Chaya Juice from Riviera Maya: Refreshing Thirst Quencher

Chaya Juice, Riviera Maya, Mexico

Ed note: Veteran RFT Correspondent and Ski Editor Yvette Cardozo went on a spa trip to bring back information about the best spas in Mexico’s Riviera Maya. She also came back with this delicious recipe for Chaya Juice, a refreshing wonderful drink popular in the Yucatan Peninsula.

Recipe Courtesy Fairmont Mayakoba Resorts,

Yvette writes:

Chaya is a bush-type plant native to the Yucatan that has edible leaves much like spinach and is used widely by Maya natives in Mexico. It has a list of reported healthful properties — everything from weight loss and improving digestion to relieving coughing. In one report, the  nutritional analysis shows that chaya is high in protein, richer in iron than spinach, and a powerful source of potassium and calcium.

Reportedly chaya also contains cyanide-like compounds (not unlike almonds) that can be a problem for some people when chaya is eaten in large quantities. And there is a variety with stinging hairs, though what we had in Mexico did not have them.

Chaya can be difficult to find unless you’re in Mexico. One possible substitute is chard leaves. All that being said, chaya makes a refreshing and delicious drink, especially in the tropical heat.

1 C Spinach Leaves
1 C Chaya Leaves
1/2 C Parsley
1 C Pineapple Juice
4 C Orange Juice
1/4 C Lemon Juice

Wash all the green leaves thoroughly and put in blender with juices. Blend until it reaches a smooth consistency, then pass through a fine colander to remove pulp and fiber. Chill and serve.

Check out the Fairmont Mayakoba’s recipe for Cucumber Chili Margarita.

Also, read about Yvette Cardozo’s spa experiences in the Riviera Maya.

  • Carol Lopez

    I have always heard that Chaya leaves are toxic unless boiled for at least 5 minutes (I’ve read 20 minutes in some recipes.) How can this drink be safe?

    • Bobbie Hasselbring, RFT Editor

      Hi Carol,
      Great question. Chaya juice is a common drink in Mexico and I’ve enjoyed it myself. Do keep in mind that we’re a travel site, not a health site. However, I did a little research into your question and here’s what J. E. Williams, OMD, FAAIM, (a doctor of Oriental Medicine and acupuncturist) has to say, “The leaves [of the Chaya] must be cooked before being eaten, as the raw leaves contain a glucoside with toxic cyanide. When cooked the cyanide is volatilized as Hydrogen Cyanide (HCN) so Chaya can be safely consumed. However small amounts of the raw leaf are safe to eat, and a little Chaya juice can be used to make a fresh green drink blended with orange and pineapple juice.”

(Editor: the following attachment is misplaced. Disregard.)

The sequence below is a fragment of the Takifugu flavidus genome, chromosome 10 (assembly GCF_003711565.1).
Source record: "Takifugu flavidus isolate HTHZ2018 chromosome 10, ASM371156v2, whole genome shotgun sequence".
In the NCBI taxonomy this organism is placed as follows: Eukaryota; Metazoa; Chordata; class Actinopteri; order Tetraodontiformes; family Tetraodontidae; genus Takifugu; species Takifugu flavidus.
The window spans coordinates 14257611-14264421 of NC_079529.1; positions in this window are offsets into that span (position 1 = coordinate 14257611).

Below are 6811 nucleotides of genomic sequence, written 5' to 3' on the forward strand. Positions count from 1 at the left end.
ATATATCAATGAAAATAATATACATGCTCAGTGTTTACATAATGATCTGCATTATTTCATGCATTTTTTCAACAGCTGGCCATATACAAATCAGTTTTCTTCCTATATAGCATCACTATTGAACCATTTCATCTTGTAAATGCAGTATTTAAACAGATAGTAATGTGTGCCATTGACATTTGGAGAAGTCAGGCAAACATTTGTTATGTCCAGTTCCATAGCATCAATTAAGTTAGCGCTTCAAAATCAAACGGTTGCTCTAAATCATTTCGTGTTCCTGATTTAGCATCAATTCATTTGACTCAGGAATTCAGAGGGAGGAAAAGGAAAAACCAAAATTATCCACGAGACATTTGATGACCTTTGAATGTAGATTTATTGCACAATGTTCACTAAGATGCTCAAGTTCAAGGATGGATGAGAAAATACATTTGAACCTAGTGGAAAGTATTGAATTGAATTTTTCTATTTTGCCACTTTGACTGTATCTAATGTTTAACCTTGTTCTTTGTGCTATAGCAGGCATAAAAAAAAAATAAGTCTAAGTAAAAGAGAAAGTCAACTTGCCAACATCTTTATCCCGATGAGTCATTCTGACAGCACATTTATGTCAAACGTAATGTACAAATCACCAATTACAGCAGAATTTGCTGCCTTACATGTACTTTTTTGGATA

Dr. Williams continues, “Chaya (Cnidoscolus aconitifolius), Chayamansa in Mayan, is cultivated extensively for use as a food and medicine. It is a bush with succulent stems that exudes a milky sap when cut. The leaves are the part used for food. A popular leafy vegetable in Yucatan cuisines, Chaya is used like spinach, but it’s stronger tasting.

      According to the National Institute of Nutrition in Mexico City, Chaya has the following properties:
      • Improves blood circulation
      • Helps digestion
      • Improves vision
      • Prevents varicose veins and hemorrhoids
      • Lowers cholesterol
      • Helps reduce weight
      • Prevents coughs
      • Augments calcium in the bones
      • Decongests and disinfects the lungs
      • Prevents anemia
      • Improves memory and brain function
      • Combats arthritis
      • Improves glucose metabolism and prevents diabetes

      Nutritional analysis has shown Chaya richer in iron than spinach and is a good source of potassium and calcium. Chaya leaf is high in protein (5.7%), and contains crude fiber (1.9%), calcium (199.4 mg/100 g), potassium (217.2 mg/100 g), iron (11.4 mg/100 g), vitamin C (164.7 mg/100 g), and carotene (0.085 mg/100 g). The levels of Chaya leaf nutrients are two to threefold greater than most edible leafy green vegetables, and like spinach it provides appreciable amounts of several essential mineral macronutrients necessary for human health.”

      If you’d like to read more about what Dr. Williams has to say about Chaya or other health issues, he blogs at

      Good luck.– Bobbie Hasselbring, Editor